Published April 10, 2013
As college seniors prepare to enter the real world in the next few weeks, they need to make sure their resume is up to par. Hiring managers usually decide if a candidate is worth pursuing after glancing at a resume for an average of 20 to 30 seconds research shows, so they need to be strong and concise.
Graduating seniors should have a tailored resume that effectively shows their real-world experience, says Cynthia Shapiro, career strategist and author of What Does Somebody Have To Do To Get A Job Around Here?
“Don’t just throw together what you have and imagine that an employer is just going to read between the lines to figure it out for you because they won’t,” she says. “You have to determine where you want to go and where you want to fit in and then tailor your resume accordingly.”
Here are four resume mistakes the experts say seniors should avoid and how they can effectively list their experiences to show they are the right fit for the position they want.
Mistake 1: Simply Listing Job Duties
While it’s important to be concise, soon-to-be grads should elaborate their responsibilities of past jobs to show how their learned skills translate to the open position.
Make sure the skills are highlighted prominently and show how they related to the job.
“Let’s say you want a marketing job and you worked painting houses during the summer, well maybe you were the person who was in charge of going out and meeting people and getting them to sign on the dotted line,” Shapiro says.
“That would be your first bullet point and anything related to marketing would be your first bullet point, even if it was only 1% of your job and then you would downplay the physical painting part.”
Mistake 2: Using Weak Verbs
In order to make limited experience stand out, choosing the right words and syntax can make all the difference.
“Someone might list ‘gave speeches as president of national association of Alpha Kappa,’ but a better way to phrase that would be, ‘elected to national association of Alpha Kappa as president and addressed audiences ranging from 50 to 100 people,’” says Laurie Brady, Ernst & Young's Americas Campus recruiting leader for assurance and global strategy.
“You can really see the difference that it’s somewhat the same thing, but how much stronger it is and how much better it will come across when you’re more quantifiable by using stronger action verbs.”
Seniors should cite specific figures to complement their accomplishments, because it shows value in their experience, says executive and career coach Meredith Haberfeld.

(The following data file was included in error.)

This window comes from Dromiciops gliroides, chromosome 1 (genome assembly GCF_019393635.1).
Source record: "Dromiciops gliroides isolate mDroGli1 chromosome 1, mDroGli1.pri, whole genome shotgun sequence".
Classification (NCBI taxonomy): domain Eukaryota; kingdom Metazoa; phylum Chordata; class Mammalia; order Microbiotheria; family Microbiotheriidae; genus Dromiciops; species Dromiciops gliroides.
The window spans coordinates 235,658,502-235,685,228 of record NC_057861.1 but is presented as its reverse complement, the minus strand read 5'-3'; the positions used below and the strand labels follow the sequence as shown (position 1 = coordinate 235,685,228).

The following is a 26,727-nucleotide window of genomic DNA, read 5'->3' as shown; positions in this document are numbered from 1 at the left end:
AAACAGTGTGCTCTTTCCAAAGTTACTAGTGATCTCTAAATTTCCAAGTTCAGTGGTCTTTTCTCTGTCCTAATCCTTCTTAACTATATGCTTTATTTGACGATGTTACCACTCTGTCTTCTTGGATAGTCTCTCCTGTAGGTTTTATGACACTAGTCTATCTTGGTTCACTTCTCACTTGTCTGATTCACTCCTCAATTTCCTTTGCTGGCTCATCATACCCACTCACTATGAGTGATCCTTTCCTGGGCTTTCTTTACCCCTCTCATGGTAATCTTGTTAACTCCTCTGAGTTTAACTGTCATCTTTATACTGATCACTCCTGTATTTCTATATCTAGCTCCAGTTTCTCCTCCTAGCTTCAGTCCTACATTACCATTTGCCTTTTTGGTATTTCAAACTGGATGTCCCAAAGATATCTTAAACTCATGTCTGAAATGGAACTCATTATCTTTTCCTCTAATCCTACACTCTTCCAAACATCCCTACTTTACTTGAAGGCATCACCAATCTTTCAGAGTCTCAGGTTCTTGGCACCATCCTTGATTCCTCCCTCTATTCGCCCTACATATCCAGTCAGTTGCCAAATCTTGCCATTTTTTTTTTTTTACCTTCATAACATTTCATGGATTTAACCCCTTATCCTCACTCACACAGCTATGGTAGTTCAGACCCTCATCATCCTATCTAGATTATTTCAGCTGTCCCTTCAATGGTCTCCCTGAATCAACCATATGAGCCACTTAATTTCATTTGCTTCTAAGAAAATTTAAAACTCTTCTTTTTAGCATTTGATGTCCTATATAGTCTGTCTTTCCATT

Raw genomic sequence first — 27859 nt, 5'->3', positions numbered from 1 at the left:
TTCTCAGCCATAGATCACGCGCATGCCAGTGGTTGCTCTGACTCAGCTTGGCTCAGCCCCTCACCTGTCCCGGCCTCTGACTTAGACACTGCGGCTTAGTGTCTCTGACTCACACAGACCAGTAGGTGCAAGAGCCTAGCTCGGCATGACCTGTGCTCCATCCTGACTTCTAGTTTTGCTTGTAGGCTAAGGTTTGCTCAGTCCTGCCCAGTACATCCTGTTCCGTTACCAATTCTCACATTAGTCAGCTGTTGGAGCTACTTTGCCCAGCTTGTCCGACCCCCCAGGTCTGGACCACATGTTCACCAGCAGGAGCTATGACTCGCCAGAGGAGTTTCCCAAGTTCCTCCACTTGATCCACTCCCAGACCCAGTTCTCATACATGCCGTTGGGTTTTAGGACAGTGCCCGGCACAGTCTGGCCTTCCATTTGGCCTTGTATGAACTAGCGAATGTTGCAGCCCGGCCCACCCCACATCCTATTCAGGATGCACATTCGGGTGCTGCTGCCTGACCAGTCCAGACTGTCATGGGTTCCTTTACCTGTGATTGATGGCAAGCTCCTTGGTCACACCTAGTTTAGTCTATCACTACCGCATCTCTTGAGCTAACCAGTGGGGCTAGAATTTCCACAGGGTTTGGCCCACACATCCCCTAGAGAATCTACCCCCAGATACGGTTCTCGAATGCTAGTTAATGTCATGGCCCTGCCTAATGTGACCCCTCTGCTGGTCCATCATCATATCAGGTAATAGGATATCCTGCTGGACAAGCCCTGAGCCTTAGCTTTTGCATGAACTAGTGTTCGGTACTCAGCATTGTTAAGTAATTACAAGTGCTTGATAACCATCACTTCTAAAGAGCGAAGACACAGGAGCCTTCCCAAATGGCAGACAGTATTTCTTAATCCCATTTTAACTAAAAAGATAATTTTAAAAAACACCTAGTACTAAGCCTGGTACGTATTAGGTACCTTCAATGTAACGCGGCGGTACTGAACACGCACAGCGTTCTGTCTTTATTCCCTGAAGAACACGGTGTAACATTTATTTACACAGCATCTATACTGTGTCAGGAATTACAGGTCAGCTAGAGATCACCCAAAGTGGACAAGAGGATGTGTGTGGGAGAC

“As a fund raiser, if you know that you generated $50,000 for your school, you can say ‘increased collection amount by 17% year over year,’” she says. “Numbers speak far louder than words in a resume and they demonstrate the return on investment for the organizations you’ve worked for in the past and that you’re committed to bring that same return on investment to whomever you work for next.”
Mistake 3: Listing too Many Extracurricular Activities
Students and recent college graduates should only include experience garnered in college, says Brady.
“Having a one page resume demonstrates your ability to be concise and that’s so important in the professional working world,” she says.
By the same token, students should avoid including college extracurricular activities that aren’t relevant to the position, warns Shapiro.
“Companies are not going to really care about college activities such as being party master at Pi Theta Kappa, unless it’s something that’s directly related like if you were the head of the school engineering club and you’re going for an engineering job,” she says. “The other things that only mean something in the college world should all come off. “
Mistake 4: Omitting Valuable Coursework Experience
Including academic and course work can speak volumes to recruiters about a students’ experience and how they’ve been able to focus on a particular industry while in school.
“People who are just out of college should list all of the relevant courses they took that match the jobs they’re going after, they should list the projects they did that show how they can get a project done and what their work ethic is like,” says Shapiro.
Students should also include their graduation date, their degree they will earn and their GPA under the education section on their resume, suggests Brady.
“You always need to put your GPA on the resume because if it’s not there, a recruiter is going to assume that it’s below 3.0,” she says. “I would also suggest if your GPA is higher within your major, break it apart: put your GPA overall and then put your major GPA because you want to show that you can do well in your core classes, which are what you want to focus on upon graduation.”